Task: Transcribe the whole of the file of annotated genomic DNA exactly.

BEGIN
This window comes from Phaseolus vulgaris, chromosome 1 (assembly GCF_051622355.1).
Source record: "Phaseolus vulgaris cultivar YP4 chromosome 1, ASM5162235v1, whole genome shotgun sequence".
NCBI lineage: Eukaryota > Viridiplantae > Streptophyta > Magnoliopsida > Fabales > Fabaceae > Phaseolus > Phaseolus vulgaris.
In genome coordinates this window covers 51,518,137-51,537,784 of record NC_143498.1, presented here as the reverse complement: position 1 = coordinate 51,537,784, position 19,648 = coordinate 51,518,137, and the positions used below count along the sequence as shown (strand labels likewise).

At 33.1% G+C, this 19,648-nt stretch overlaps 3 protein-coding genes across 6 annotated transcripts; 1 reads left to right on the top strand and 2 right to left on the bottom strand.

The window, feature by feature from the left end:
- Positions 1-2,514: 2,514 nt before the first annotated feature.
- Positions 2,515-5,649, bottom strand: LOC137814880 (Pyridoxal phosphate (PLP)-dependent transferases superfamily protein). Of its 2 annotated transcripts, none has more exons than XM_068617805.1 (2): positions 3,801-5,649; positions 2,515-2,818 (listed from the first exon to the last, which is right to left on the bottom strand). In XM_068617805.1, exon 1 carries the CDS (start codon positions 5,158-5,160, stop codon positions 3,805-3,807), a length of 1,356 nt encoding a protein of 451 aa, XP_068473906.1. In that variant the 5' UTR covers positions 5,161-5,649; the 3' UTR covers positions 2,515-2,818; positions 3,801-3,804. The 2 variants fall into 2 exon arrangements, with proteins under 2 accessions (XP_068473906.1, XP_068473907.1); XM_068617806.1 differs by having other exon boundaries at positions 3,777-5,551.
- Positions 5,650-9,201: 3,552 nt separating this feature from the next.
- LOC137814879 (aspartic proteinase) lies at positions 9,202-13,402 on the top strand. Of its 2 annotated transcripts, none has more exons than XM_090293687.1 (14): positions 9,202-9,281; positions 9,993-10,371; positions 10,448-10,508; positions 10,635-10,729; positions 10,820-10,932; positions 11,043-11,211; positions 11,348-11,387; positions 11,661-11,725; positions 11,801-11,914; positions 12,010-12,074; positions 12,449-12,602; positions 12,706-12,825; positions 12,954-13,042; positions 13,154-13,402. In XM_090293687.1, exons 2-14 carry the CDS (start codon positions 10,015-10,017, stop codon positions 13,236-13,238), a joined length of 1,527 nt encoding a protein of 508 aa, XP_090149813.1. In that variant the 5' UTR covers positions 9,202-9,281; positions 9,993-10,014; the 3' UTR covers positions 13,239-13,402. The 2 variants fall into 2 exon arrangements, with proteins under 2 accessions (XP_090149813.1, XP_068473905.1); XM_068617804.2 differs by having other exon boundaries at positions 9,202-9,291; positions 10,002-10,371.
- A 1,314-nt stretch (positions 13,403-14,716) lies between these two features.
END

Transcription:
This window comes from Phaseolus vulgaris, chromosome 1 (assembly GCF_051622355.1).
Source record: "Phaseolus vulgaris cultivar YP4 chromosome 1, ASM5162235v1, whole genome shotgun sequence".
NCBI lineage: Eukaryota > Viridiplantae > Streptophyta > Magnoliopsida > Fabales > Fabaceae > Phaseolus > Phaseolus vulgaris.
In genome coordinates this window covers 51,518,137-51,537,784 of record NC_143498.1, presented here as the reverse complement: position 1 = coordinate 51,537,784, position 19,648 = coordinate 51,518,137, and the positions used below count along the sequence as shown (strand labels likewise).

At 33.1% G+C, this 19,648-nt stretch overlaps 3 protein-coding genes across 6 annotated transcripts; 1 reads left to right on the top strand and 2 right to left on the bottom strand.

The window, feature by feature from the left end:
- Positions 1-2,514: 2,514 nt before the first annotated feature.
- Positions 2,515-5,649, bottom strand: LOC137814880 (Pyridoxal phosphate (PLP)-dependent transferases superfamily protein). Of its 2 annotated transcripts, none has more exons than XM_068617805.1 (2): positions 3,801-5,649; positions 2,515-2,818 (listed from the first exon to the last, which is right to left on the bottom strand). In XM_068617805.1, exon 1 carries the CDS (start codon positions 5,158-5,160, stop codon positions 3,805-3,807), a length of 1,356 nt encoding a protein of 451 aa, XP_068473906.1. In that variant the 5' UTR covers positions 5,161-5,649; the 3' UTR covers positions 2,515-2,818; positions 3,801-3,804. The 2 variants fall into 2 exon arrangements, with proteins under 2 accessions (XP_068473906.1, XP_068473907.1); XM_068617806.1 differs by having other exon boundaries at positions 3,777-5,551.
- Positions 5,650-9,201: 3,552 nt separating this feature from the next.
- LOC137814879 (aspartic proteinase) lies at positions 9,202-13,402 on the top strand. Of its 2 annotated transcripts, none has more exons than XM_090293687.1 (14): positions 9,202-9,281; positions 9,993-10,371; positions 10,448-10,508; positions 10,635-10,729; positions 10,820-10,932; positions 11,043-11,211; positions 11,348-11,387; positions 11,661-11,725; positions 11,801-11,914; positions 12,010-12,074; positions 12,449-12,602; positions 12,706-12,825; positions 12,954-13,042; positions 13,154-13,402. In XM_090293687.1, exons 2-14 carry the CDS (start codon positions 10,015-10,017, stop codon positions 13,236-13,238), a joined length of 1,527 nt encoding a protein of 508 aa, XP_090149813.1. In that variant the 5' UTR covers positions 9,202-9,281; positions 9,993-10,014; the 3' UTR covers positions 13,239-13,402. The 2 variants fall into 2 exon arrangements, with proteins under 2 accessions (XP_090149813.1, XP_068473905.1); XM_068617804.2 differs by having other exon boundaries at positions 9,202-9,291; positions 10,002-10,371.
- A 1,314-nt stretch (positions 13,403-14,716) lies between these two features.